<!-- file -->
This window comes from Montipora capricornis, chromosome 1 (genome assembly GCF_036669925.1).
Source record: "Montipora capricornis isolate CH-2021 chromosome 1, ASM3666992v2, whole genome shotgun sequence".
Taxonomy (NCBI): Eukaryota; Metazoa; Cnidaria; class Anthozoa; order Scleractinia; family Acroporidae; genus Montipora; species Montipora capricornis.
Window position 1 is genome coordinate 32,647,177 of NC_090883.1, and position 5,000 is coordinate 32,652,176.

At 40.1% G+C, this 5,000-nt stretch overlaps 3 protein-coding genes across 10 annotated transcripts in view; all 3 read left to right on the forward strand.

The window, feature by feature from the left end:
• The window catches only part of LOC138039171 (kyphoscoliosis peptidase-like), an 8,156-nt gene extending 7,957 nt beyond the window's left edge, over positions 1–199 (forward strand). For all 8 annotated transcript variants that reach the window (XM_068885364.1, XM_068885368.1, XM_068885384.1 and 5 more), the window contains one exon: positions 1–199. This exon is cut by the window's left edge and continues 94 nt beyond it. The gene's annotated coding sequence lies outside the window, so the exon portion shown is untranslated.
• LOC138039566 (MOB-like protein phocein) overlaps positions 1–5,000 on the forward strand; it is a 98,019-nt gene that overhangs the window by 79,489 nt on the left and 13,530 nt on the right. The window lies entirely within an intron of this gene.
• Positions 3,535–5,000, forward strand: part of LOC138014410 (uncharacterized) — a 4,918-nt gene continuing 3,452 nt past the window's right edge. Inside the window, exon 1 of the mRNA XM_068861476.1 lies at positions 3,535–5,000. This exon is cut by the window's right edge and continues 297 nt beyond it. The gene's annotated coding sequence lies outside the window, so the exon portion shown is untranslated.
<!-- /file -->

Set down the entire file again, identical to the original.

This window comes from Montipora capricornis, chromosome 1 (genome assembly GCF_036669925.1).
Source record: "Montipora capricornis isolate CH-2021 chromosome 1, ASM3666992v2, whole genome shotgun sequence".
Taxonomy (NCBI): Eukaryota; Metazoa; Cnidaria; class Anthozoa; order Scleractinia; family Acroporidae; genus Montipora; species Montipora capricornis.
Window position 1 is genome coordinate 32,647,177 of NC_090883.1, and position 5,000 is coordinate 32,652,176.

At 40.1% G+C, this 5,000-nt stretch overlaps 3 protein-coding genes across 10 annotated transcripts in view; all 3 read left to right on the forward strand.

The window, feature by feature from the left end:
• The window catches only part of LOC138039171 (kyphoscoliosis peptidase-like), an 8,156-nt gene extending 7,957 nt beyond the window's left edge, over positions 1–199 (forward strand). For all 8 annotated transcript variants that reach the window (XM_068885364.1, XM_068885368.1, XM_068885384.1 and 5 more), the window contains one exon: positions 1–199. This exon is cut by the window's left edge and continues 94 nt beyond it. The gene's annotated coding sequence lies outside the window, so the exon portion shown is untranslated.
• LOC138039566 (MOB-like protein phocein) overlaps positions 1–5,000 on the forward strand; it is a 98,019-nt gene that overhangs the window by 79,489 nt on the left and 13,530 nt on the right. The window lies entirely within an intron of this gene.
• Positions 3,535–5,000, forward strand: part of LOC138014410 (uncharacterized) — a 4,918-nt gene continuing 3,452 nt past the window's right edge. Inside the window, exon 1 of the mRNA XM_068861476.1 lies at positions 3,535–5,000. This exon is cut by the window's right edge and continues 297 nt beyond it. The gene's annotated coding sequence lies outside the window, so the exon portion shown is untranslated.